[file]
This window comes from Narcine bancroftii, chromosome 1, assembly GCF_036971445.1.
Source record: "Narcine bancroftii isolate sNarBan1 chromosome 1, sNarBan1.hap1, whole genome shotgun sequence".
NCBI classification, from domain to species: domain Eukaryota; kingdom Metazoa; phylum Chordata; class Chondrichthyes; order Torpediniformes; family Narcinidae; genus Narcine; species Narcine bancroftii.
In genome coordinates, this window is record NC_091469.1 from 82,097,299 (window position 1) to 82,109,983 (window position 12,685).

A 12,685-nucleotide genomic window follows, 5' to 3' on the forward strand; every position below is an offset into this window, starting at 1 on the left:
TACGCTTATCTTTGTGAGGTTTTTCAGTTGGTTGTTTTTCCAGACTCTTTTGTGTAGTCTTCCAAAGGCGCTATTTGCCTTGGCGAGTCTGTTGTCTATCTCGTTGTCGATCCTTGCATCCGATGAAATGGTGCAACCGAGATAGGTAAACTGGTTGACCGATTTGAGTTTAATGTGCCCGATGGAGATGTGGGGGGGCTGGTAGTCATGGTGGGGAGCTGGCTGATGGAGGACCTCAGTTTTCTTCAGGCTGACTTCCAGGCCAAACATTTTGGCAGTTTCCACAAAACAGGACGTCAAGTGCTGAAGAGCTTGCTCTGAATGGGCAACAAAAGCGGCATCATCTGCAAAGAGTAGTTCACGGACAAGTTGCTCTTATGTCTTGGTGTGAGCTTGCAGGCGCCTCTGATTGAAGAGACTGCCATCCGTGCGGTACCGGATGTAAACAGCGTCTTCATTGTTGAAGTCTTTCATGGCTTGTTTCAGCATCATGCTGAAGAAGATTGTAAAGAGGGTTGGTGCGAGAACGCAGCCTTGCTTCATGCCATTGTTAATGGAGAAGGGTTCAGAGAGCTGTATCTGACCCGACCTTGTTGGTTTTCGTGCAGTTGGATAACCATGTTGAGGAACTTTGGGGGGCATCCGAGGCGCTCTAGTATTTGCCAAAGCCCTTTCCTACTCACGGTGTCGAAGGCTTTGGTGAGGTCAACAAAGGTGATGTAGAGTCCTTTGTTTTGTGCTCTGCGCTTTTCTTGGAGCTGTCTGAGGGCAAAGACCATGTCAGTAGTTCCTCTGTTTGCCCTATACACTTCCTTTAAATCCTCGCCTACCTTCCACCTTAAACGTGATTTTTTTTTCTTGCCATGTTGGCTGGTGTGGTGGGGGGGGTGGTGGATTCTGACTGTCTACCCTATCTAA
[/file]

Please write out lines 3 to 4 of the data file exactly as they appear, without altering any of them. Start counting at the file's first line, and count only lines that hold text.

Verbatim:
NCBI classification, from domain to species: domain Eukaryota; kingdom Metazoa; phylum Chordata; class Chondrichthyes; order Torpediniformes; family Narcinidae; genus Narcine; species Narcine bancroftii.
In genome coordinates, this window is record NC_091469.1 from 82,097,299 (window position 1) to 82,109,983 (window position 12,685).